A gamma-ray burst, the most energetic explosions in the universe, converted to music. What does the universe look like at high energies? Thanks to the Fermi Large Area Telescope (LAT), we can extend our sense of sight to "see" the universe in gamma rays. But humans not only have a sense of sight, we also have a sense of sound. If we could listen to the high-energy universe, what would we hear? What does the universe sound like?
Jack Foley was the first Foley Artist. A Foley Artist's job is to physically create the subtler sound effects for most of the action in a film — usually, everything but the dialogue. Sometimes that involves smearing peanut butter on someone's face and recording the sound of a cow licking it off. • Here's the split-screen classic short, Track Stars: The Unseen Heroes of Movie Sound, and its Doppleganger, plus a similar tribute, replacing the sounds on a 1962 public domain film. • A couple of Porn Foley parodies [NSFW of course] and a murder-filled parody • Here's the process in detail for marking, recording, and editing Foley for 35mm film: Part 1 (excerpted), Part 2 • Technically, Foley only covers sounds you can tailor-make in the recording studio; other sounds (engines, explosions, etc) are the domain of the Sound FX person. If you don't have your own means, though, Sounddogs.com has an extensive collection of samples.
How Video Game Sounds Are Made: a brief but fascinating look inside the world of video game sound production.
The Quietest Place on Planet Earth Measured at -9.4dB, this is the quietest place on earth. There is a standing bet that anyone lasting 45 minutes in the chamber, in the dark, earns a case of beer of their choice. No one has lasted more than a half hour.
NPR: "Folklorist Alan Lomax spent his career documenting folk music traditions from around the world." Now, nearly ten years after his death, thousands of the songs and interviews he recorded are available for free online, many for the first time. "It's part of what Lomax envisioned for [his] collection — long before the age of the Internet." (Mr. Lomax, Previously on MeFi) [more inside]
Beautiful HD video, with enhanced sound, of STS-117 and STS-127 booster rockets launching and returning to Earth . Previously.
What does a magnitude 9.0 earthquake sound like? Researchers sped up low-frequency ground waves recorded during the 2011 Tōhoku earthquake, bringing them within range of human hearing. Hear the mainshock from just off the coast of Japan. And how it "sounded" in California. [more inside]
Featuring nearly 300 penguins, San Diego's PenguinCam provides hours of entertainment during March and April.
Towards the end of the 1800s, there were three primary American groups competing to invent technology to record and play back audio. Alexander Graham Bell worked with with Charles Sumner Tainter and Chichester Bell in at their Volta Laboratory in Georgetown, Washington, D.C., while Thomas A. Edison worked from his Menlo Park facilities, and Emile Berliner worked in his independent laboratory in his home. To secure the rights to their inventions, the three groups sent samples of their work to the Smithsonian. These recordings became part of the permanent collections, now consisting of 400 of the earliest audio recordings ever made. But knowledge of their contents was limited to old, short descriptions, as the rubber, beeswax, glass, tin foil and brass recording media are fragile, and playback devices might damage the recordings, if such working devices are even available. That is, until a collaborative project with the Library of Congress and Lawrence Berkeley National Laboratory came together to make 2D and 3D optical scanners, capable of visually recording the patterns marked on discs and cylinders, respectively. [more inside]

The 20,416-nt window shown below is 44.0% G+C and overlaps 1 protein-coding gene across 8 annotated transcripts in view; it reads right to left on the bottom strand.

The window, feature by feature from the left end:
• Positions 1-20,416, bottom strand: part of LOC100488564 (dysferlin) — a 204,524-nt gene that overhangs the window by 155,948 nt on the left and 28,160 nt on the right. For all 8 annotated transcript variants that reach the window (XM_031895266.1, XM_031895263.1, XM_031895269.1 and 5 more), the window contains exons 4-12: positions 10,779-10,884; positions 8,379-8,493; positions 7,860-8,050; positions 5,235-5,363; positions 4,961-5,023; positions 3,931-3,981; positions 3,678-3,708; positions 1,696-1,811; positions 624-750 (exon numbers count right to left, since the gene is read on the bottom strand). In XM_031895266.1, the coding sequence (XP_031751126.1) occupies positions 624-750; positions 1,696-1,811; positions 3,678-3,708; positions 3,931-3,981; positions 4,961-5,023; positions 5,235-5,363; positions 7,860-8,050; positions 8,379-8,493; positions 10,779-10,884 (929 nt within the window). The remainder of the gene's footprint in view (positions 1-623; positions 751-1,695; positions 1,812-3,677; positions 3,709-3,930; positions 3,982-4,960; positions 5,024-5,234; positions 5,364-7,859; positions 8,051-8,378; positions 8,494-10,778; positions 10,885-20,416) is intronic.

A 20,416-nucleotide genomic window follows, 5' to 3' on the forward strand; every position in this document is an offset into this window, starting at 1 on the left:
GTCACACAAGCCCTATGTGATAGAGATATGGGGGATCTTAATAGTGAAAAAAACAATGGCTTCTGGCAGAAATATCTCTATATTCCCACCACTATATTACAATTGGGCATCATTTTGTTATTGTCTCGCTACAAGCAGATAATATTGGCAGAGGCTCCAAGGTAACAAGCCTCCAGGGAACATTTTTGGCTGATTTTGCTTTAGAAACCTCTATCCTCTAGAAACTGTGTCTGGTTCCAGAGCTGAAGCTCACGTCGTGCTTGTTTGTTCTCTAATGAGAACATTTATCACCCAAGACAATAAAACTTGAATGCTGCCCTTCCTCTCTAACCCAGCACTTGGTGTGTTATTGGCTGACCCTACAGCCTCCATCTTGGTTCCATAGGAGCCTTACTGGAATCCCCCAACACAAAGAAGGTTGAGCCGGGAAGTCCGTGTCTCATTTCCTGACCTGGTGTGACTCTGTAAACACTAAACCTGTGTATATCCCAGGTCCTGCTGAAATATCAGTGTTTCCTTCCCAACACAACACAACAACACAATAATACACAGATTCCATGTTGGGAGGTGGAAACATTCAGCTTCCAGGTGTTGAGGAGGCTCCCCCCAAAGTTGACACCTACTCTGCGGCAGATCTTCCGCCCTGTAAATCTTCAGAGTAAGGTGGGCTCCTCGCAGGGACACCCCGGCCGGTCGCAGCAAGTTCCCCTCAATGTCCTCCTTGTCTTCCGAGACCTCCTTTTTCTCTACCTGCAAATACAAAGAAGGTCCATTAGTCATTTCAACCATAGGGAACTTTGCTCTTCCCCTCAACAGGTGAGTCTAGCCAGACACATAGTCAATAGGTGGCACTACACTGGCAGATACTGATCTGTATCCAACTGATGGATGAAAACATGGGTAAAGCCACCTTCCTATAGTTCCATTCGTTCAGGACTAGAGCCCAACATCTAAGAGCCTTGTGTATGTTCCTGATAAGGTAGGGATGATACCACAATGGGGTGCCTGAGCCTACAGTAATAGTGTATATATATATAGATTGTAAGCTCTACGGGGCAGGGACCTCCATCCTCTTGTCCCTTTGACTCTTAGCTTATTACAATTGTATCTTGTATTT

78 78s - In Search Of Lost Time - is a streaming mix of beautiful 78s from around the world, collected and curated by Ian Nagoski. "I started sifting through boxes of junky old 78s that no one else wanted about 15 years ago, and almost right away, I made a rule: Anything that wasn't in English, buy it." [more inside]
Lancaster, CA employs an innovative method of crime fighting: bird noises.
Years by Bartholomäus Traubek: a record player that plays slices of wood.
All Together Now. Every Beatles tune, played together, sequenced in order of lengths, with the longest starting first and all 226 tunes ending together. This is a single link SoundCloud post.
It's a ring-tone! It's place-based community art! Well, you don't have to choose any more. In Locally Toned, artist T. Foley sources sound in the wild to create hundreds of unique ringtones.
In their 25 year career San Fransisco-based Kronos Quartet might be most famous for creating the go-to dramatic movie trailer music but they've recently courted controversy with their latest album, 9/11, with Steve Reich (NPR First Listen). The album is another in a long line of collaborations with composers such as Phillip Glass, Terry Riley, and Pēteris Vasks. And like any good instrumental ensemble, they've covered Hendrix, Sigur Ros, and Tom Waits. Oh, and they've been on Sesame Street. [more inside]
What is up with Noises? A fascinating explanation of why we hear sounds and music the way we do. It's a long video, but it's worth it!
The Soundworks Collection gives a behind-the-scenes look into the work of talented sound teams working on feature films, soundtrack scoring, and video games with a compilation of exclusive interviews, awards shows / event panel coverage and sound stage / studio room videos. Vimeo Channel. YouTube Channel. [more inside]